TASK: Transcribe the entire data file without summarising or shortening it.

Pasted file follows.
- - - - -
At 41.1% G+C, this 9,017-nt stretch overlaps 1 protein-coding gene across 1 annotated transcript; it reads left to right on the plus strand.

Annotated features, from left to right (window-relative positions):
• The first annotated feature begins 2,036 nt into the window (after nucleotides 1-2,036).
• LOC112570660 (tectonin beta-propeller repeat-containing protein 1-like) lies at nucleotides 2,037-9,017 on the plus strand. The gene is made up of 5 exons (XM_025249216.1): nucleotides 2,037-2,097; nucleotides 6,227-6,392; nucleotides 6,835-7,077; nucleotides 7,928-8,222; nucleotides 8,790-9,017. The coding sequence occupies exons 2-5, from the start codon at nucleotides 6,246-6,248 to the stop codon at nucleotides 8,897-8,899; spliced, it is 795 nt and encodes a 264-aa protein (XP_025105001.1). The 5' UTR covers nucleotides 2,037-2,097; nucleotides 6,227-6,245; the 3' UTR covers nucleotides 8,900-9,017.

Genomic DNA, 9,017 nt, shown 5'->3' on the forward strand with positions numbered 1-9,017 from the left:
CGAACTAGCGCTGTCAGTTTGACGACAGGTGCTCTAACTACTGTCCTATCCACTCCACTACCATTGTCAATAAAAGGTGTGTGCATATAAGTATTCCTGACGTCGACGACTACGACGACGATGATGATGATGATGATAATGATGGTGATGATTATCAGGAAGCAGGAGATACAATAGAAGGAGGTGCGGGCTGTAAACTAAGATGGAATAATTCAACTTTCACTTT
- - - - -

At 41.1% G+C, this 9,017-nt stretch overlaps 1 protein-coding gene across 1 annotated transcript; it reads left to right on the plus strand.

Annotated features, from left to right (window-relative positions):
• The first annotated feature begins 2,036 nt into the window (after nucleotides 1-2,036).
• LOC112570660 (tectonin beta-propeller repeat-containing protein 1-like) lies at nucleotides 2,037-9,017 on the plus strand. The gene is made up of 5 exons (XM_025249216.1): nucleotides 2,037-2,097; nucleotides 6,227-6,392; nucleotides 6,835-7,077; nucleotides 7,928-8,222; nucleotides 8,790-9,017. The coding sequence occupies exons 2-5, from the start codon at nucleotides 6,246-6,248 to the stop codon at nucleotides 8,897-8,899; spliced, it is 795 nt and encodes a 264-aa protein (XP_025105001.1). The 5' UTR covers nucleotides 2,037-2,097; nucleotides 6,227-6,245; the 3' UTR covers nucleotides 8,900-9,017.

Genomic DNA, 9,017 nt, shown 5'->3' on the forward strand with positions numbered 1-9,017 from the left:
CGAACTAGCGCTGTCAGTTTGACGACAGGTGCTCTAACTACTGTCCTATCCACTCCACTACCATTGTCAATAAAAGGTGTGTGCATATAAGTATTCCTGACGTCGACGACTACGACGACGATGATGATGATGATGATAATGATGGTGATGATTATCAGGAAGCAGGAGATACAATAGAAGGAGGTGCGGGCTGTAAACTAAGATGGAATAATTCAACTTTCACTTT